By Judy Krasna, F.E.A.S.T. Executive Director
I know that I should probably give up editing the F.E.A.S.T. blogs because I have so many other responsibilities on my plate as Executive Director, but I love doing it. I love connecting with the people who write the blog posts, I love the idea that I am getting scientifically sound resources for F.E.A.S.T., I love that I am introducing more clinicians and researchers to F.E.A.S.T. through this interaction and raising our profile, I love that the lived experience posts inspire and support our community, and I love that I am bringing valuable information to F.E.A.S.T. families on a regular basis. For better or for worse, I love it all too much to give up right now.
When someone sends me a post, the first thing I need to do is to evaluate whether it is aligned with F.E.A.S.T.’s principles and beliefs. Sometimes a post may require some tweaking to make sure that the message jives with what we want to send to our parent community. Sometimes I reject a post altogether, even though it’s unpleasant. Each post requires a judgement call on my part. Sometimes those judgement calls are easier to make than others. Everyone who writes a post for F.E.A.S.T. is doing us a favor. I feel ungrateful and unkind when I have to go back and tell someone that their post needs major edits, or that I can’t accept it. I truly hate that feeling, but I do it anyway.
My vision of the F.E.A.S.T. blogs section is that it should be a marketplace of resources where people can “shop” and choose the content that speaks to them the most or that they find most helpful. If there is enough quantity and diversity, then there will be something for everyone.
There was a recent post published with one piece of it that didn’t sit well with me. It talked about fat in a negative context and seemed to advocate restriction in children. Not only was this not in line with F.E.A.S.T.’s principles, but it went against my own beliefs in a huge way. Having lost my daughter to anorexia last year, I am incredibly sensitive about not promoting restriction in any way, shape, or form. As a person in a higher weight body, and as someone whose daughter’s weight was never pushed high enough for recovery, any type of negative association with fat truly bothers me. Plus, I have enough knowledge to know how damaging these messages are overall, and I am a person who has used her voice over the course of the last decade to try and change the things about the eating disorders field that I feel are harmful and that serve as barriers to recovery.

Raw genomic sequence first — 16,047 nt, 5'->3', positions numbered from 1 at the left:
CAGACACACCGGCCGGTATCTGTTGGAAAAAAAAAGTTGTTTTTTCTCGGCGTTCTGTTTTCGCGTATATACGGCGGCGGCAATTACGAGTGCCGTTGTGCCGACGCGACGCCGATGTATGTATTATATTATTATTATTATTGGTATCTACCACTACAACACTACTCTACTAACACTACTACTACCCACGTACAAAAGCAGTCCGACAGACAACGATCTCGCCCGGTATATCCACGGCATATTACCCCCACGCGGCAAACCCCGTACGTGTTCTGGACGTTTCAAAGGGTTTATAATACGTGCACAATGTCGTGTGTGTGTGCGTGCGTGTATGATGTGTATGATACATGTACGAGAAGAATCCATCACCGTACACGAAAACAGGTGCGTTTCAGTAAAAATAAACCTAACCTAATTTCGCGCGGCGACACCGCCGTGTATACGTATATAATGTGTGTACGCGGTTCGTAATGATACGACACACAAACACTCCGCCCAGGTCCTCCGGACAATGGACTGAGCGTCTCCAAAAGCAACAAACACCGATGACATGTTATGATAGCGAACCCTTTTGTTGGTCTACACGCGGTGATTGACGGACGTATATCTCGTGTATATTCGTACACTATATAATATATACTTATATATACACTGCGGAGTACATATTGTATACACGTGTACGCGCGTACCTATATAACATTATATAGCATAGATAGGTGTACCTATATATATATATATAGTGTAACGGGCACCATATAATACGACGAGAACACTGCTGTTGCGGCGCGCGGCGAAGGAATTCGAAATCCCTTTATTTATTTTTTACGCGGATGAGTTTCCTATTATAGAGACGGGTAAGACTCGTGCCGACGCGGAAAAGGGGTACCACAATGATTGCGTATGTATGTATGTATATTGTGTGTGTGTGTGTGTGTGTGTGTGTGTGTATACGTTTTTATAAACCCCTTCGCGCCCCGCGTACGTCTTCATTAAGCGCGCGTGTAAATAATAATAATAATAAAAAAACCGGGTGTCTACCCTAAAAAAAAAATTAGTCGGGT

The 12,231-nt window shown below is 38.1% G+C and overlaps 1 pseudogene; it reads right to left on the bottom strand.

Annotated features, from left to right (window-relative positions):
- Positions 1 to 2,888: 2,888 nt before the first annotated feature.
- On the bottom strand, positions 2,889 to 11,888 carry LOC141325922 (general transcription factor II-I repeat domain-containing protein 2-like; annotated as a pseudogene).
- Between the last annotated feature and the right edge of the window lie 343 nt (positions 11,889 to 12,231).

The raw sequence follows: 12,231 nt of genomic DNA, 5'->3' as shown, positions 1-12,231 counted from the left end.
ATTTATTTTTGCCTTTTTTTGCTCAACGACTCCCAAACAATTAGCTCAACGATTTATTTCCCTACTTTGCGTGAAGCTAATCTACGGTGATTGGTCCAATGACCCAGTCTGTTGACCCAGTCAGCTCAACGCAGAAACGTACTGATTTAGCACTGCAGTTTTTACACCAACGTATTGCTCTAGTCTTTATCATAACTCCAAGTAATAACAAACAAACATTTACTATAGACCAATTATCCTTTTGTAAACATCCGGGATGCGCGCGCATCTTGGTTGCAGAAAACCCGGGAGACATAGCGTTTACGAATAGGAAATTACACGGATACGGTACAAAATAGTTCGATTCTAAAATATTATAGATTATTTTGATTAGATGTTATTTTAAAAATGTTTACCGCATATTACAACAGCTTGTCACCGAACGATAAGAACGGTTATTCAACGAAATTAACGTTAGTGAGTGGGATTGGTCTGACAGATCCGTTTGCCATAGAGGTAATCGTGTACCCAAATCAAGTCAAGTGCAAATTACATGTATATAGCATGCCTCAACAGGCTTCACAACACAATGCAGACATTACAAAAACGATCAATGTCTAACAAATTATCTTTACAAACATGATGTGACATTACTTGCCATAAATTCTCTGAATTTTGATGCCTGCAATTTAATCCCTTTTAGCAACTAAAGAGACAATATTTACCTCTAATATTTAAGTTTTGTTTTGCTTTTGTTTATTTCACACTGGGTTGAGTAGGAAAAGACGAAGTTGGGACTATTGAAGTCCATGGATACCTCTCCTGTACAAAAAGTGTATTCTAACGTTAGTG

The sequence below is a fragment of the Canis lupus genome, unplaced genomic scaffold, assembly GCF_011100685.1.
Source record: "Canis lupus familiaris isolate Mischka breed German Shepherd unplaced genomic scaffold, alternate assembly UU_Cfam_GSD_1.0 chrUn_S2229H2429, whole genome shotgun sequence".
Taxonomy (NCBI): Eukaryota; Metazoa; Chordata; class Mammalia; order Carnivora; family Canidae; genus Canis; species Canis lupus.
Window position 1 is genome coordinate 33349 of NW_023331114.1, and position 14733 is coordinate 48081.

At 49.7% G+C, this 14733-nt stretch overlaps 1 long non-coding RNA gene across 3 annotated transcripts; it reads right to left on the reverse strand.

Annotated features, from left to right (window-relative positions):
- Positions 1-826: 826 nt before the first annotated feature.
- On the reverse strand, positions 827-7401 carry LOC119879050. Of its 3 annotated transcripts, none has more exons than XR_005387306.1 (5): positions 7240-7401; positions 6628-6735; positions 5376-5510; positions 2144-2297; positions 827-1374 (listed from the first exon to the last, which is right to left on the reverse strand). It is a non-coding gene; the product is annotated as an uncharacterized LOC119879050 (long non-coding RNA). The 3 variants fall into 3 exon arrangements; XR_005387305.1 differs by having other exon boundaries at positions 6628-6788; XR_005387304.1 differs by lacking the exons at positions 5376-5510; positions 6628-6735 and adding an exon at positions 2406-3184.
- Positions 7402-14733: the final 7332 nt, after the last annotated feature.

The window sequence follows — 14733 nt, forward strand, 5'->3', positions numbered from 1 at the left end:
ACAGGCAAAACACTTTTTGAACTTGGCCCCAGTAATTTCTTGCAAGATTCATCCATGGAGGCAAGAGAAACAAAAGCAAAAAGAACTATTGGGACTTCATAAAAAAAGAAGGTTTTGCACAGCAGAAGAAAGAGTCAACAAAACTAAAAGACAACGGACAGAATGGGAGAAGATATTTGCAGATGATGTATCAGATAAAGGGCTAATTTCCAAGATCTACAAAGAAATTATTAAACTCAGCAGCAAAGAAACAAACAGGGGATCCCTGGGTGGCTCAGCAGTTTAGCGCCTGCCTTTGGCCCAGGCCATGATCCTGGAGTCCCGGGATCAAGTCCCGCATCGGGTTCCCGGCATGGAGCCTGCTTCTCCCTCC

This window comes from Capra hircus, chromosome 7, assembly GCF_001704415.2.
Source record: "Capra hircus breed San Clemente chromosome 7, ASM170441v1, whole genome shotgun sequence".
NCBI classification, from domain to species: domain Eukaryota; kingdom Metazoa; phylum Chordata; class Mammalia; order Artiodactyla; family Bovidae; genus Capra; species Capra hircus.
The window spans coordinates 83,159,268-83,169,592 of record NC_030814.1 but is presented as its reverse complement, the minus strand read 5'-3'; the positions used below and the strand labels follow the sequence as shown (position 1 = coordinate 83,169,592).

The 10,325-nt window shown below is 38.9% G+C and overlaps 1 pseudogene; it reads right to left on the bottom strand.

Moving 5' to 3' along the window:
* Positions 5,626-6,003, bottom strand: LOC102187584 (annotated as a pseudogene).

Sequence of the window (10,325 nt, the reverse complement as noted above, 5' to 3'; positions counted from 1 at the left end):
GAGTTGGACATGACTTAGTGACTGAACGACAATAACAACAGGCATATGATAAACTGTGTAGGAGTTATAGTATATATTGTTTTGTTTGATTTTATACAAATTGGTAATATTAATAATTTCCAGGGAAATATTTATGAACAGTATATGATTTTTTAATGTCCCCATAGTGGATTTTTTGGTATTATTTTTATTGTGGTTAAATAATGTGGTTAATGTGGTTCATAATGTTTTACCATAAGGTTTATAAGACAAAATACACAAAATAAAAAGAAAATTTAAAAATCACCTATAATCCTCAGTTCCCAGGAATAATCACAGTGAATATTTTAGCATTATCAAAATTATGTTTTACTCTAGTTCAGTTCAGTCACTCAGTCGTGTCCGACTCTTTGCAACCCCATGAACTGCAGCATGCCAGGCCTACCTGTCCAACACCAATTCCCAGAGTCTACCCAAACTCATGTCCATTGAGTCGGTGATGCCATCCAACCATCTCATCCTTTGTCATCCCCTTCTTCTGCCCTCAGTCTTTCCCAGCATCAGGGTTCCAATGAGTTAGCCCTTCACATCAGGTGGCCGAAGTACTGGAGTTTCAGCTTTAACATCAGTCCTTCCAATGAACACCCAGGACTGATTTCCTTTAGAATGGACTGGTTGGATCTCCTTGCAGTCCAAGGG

I could have, and should have, raised my concerns from the start. It was an otherwise fantastic post, it just had one piece that needed to be addressed. Because the author was someone who has such great stature in the field and who I greatly respect and admire, I did not. I published a post that I was uncomfortable with, and I regret that tremendously. I had what I felt were sound reasons for posting it; but in retrospect, what jumps out at me the most is that I did not trust myself and believe in myself enough to approach the author with my reservations and objections.
I did not feel qualified to challenge her, because she was at the top of her field and I was just a mom. An educated mom, an expert by experience, a somewhat known figure in the field; but still, a mom.
Due to the backlash that followed, I went back to the author twice asking her to please edit that piece out. Both times, she was incredibly kind and gracious. By the time of the second edit, I was ready to express my personal opposition and to use the voice that I should have used from the start but, uncharacteristically, did not. The author responded by telling me that I have made myself stronger by expressing my concerns, and that she appreciates that I shared my views directly with her instead of thinking it and doing nothing about it. This truly empowered me, and will motivate me going forward.
I am a person who owns up to her mistakes and who tries to both fix them and to learn from them. I am also someone who welcomes feedback, both positive and negative. If you ever have something that you want to say, please feel free to contact me at [email protected] anytime. My door is always open.
I have learned a lot from this experience. I have learned that I can gain valuable insight from difficult conversations. I have learned that giants in the eating disorders field are often exemplary people. I have learned that F.E.A.S.T. parents are smart, well-informed, and able to challenge views expressed by the greatest of clinicians and researchers, which makes me so proud to lead this organization. I have learned that I can be strong, and I can admit that sometimes I have errors in judgement. Everyone does. It is what you do with those errors that counts.
Next time, and there will be a next time, I will trust myself and I will use my voice. I encourage all of you to do the same. I am not “just a parent”, and neither are you.